A Dorset waste composting company has been ordered to pay £11,848 in fines and costs for polluting a ditch and river with leachate. The case was brought by the Environment Agency.
At the time of the offence, Eco-Sustainable Solutions Ltd was composting green waste and food waste in two separate operations at its facility at Parley, Christchurch. The food waste was composted in sealed vessels and, as it broke down, produced a highly polluting liquid called leachate.
The composting site is regulated by an environmental permit that states any leachate produced during composting operations must be directed to a foul sewer for treatment at a local sewage treatment works.
On 7 December 2013, the Agency received a report of pollution in the Moors River at East Parley.
An investigating officer found a ditch full of a foul-smelling, black liquid flowing into the river. Aquatic plants in the river downstream of the ditch were covered in a reddish brown sewage fungus for over 3.5 kilometres. The Moors River is a Site of Special Scientific Interest (SSSI).
The pollution was traced to a nearby field where contractors had dug a hole and channel while surveying the site of a new solar park. The hole was discharging a black liquid and positioned directly above two pipes leading from Eco-Sustainable Solutions Ltd.
Checks revealed that the smaller of the two pipes, intended for domestic sewage, had been damaged and contained leachate from the defendant’s in-vessel composting operations as well as domestic sewage. Subsequent investigations revealed that the discharge from the damaged pipe had been going on for over three months.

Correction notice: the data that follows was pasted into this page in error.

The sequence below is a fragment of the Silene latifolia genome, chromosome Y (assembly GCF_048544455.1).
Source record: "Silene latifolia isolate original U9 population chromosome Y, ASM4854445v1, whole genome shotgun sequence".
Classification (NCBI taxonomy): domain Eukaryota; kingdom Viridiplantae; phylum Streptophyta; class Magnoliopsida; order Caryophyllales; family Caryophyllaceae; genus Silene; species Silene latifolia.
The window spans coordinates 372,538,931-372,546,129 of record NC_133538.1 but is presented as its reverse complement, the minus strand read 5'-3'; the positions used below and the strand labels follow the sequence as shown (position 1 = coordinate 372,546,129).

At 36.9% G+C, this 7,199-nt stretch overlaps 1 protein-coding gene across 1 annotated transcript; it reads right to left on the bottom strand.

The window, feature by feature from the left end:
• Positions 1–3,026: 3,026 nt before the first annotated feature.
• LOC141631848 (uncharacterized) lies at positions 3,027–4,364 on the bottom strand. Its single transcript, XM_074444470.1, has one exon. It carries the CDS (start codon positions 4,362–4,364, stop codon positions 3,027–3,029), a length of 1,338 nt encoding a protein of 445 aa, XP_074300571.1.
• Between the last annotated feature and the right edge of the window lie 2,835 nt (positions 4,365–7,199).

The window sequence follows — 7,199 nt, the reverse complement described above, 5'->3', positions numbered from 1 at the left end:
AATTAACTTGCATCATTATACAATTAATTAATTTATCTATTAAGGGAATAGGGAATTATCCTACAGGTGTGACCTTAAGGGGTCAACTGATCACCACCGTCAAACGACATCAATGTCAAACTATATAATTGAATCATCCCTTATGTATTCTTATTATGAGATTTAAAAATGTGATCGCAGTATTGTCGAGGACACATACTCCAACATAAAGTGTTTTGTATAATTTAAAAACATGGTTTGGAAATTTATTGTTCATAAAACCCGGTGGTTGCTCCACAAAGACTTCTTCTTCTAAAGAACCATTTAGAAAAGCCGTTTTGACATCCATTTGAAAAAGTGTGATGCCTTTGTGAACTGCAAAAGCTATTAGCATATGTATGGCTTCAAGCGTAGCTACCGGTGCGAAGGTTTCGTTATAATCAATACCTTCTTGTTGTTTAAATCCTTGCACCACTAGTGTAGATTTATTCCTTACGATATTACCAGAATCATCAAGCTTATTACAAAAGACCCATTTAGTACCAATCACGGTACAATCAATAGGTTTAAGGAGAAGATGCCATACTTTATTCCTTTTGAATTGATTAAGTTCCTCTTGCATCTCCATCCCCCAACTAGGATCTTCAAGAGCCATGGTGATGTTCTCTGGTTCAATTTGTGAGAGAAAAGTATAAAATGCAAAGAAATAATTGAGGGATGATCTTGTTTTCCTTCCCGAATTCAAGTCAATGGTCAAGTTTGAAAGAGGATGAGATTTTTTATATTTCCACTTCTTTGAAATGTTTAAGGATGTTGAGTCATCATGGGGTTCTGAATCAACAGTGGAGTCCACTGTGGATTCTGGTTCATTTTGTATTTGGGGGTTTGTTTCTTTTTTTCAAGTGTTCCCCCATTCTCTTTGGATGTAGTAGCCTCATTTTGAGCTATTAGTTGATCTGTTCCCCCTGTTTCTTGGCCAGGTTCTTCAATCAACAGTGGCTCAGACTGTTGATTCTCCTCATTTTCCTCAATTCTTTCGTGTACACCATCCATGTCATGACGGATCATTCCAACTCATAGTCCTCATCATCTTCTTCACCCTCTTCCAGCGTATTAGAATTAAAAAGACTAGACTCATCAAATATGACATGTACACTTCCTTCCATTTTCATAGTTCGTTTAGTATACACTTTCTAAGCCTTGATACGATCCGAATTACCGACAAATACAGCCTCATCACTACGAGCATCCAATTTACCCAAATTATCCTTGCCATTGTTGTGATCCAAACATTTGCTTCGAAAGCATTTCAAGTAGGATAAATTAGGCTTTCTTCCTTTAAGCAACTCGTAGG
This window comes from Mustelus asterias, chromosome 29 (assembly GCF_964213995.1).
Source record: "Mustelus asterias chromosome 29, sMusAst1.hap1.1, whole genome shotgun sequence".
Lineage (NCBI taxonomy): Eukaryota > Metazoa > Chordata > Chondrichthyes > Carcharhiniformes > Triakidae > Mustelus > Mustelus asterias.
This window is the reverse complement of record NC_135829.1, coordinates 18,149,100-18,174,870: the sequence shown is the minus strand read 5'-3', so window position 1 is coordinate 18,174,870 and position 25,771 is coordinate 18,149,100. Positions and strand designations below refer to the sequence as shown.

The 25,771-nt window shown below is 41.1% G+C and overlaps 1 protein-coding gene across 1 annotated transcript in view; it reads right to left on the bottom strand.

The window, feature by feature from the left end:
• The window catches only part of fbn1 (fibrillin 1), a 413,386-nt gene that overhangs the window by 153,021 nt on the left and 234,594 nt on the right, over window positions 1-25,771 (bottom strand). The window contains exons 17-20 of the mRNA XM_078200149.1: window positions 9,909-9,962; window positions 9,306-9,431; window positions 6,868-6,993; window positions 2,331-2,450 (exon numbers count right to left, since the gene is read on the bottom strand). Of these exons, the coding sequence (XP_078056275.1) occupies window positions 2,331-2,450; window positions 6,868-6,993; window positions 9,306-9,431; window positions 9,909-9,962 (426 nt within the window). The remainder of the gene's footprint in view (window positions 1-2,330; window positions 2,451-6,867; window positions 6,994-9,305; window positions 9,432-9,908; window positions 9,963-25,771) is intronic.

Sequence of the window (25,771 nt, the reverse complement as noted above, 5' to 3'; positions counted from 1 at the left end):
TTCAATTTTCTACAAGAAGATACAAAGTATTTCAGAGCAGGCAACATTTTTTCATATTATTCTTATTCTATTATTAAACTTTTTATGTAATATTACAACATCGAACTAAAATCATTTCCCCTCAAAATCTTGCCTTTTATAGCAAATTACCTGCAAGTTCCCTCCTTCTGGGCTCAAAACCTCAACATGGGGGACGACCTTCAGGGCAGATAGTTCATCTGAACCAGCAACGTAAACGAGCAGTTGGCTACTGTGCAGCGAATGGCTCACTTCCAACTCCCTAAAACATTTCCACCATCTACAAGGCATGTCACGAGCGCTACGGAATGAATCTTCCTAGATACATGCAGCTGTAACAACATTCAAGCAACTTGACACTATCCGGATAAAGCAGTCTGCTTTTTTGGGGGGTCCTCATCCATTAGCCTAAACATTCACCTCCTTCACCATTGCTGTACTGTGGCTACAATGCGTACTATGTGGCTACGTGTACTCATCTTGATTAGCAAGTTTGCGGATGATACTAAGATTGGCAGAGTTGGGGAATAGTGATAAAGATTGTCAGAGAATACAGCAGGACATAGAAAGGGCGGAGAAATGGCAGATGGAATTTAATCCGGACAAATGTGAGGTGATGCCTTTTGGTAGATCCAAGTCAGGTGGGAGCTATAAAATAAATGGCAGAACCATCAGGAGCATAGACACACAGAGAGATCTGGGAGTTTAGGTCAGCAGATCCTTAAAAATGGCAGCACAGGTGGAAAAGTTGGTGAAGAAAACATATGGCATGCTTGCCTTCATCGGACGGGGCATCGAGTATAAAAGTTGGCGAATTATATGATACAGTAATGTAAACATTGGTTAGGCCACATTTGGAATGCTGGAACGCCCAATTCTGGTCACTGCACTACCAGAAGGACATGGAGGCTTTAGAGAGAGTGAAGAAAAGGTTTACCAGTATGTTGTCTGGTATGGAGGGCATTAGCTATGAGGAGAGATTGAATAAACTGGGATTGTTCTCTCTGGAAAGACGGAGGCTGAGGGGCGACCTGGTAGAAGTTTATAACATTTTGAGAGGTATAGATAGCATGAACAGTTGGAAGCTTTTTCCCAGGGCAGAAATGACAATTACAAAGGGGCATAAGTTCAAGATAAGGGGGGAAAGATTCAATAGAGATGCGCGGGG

Eco-Sustainable Solutions should only have used the second pipe to send leachate to a local treatment works as this larger pipe was covered by a trade effluent consent. The illegal discharge is believed to have started in early September 2013 and continued until 7 December, when it was reported by a member of the public.
Tests showed oxygen levels in the ditch and river downstream of the pollution to be seriously depleted and ammonia levels to be far higher than normal. This would have wiped out aquatic life in the ditch and reduced water quality in the river to a dangerous level.
“Leachate from composted food waste is highly polluting and can be toxic to aquatic animals including fish. This was a serious pollution incident that had a significant impact on the environment. As site operator, the defendant has a responsibility to ensure leachate only enters pipework covered by a trade effluent consent,” said Tony Arden for the Environment Agency.
Bournemouth magistrates fined Eco-Sustainable Solutions Ltd £7,500 and ordered the company to pay £4,348 costs after it pleaded guilty, at an earlier hearing, to causing or knowingly permitting a water discharge contrary to Regulations 12(1)(b) and 38(1) of the Environmental Permitting (England and Wales) Regulations 2010. The company was also ordered to pay a £120 victim surcharge. The sentencing hearing was held on Tuesday (24 November).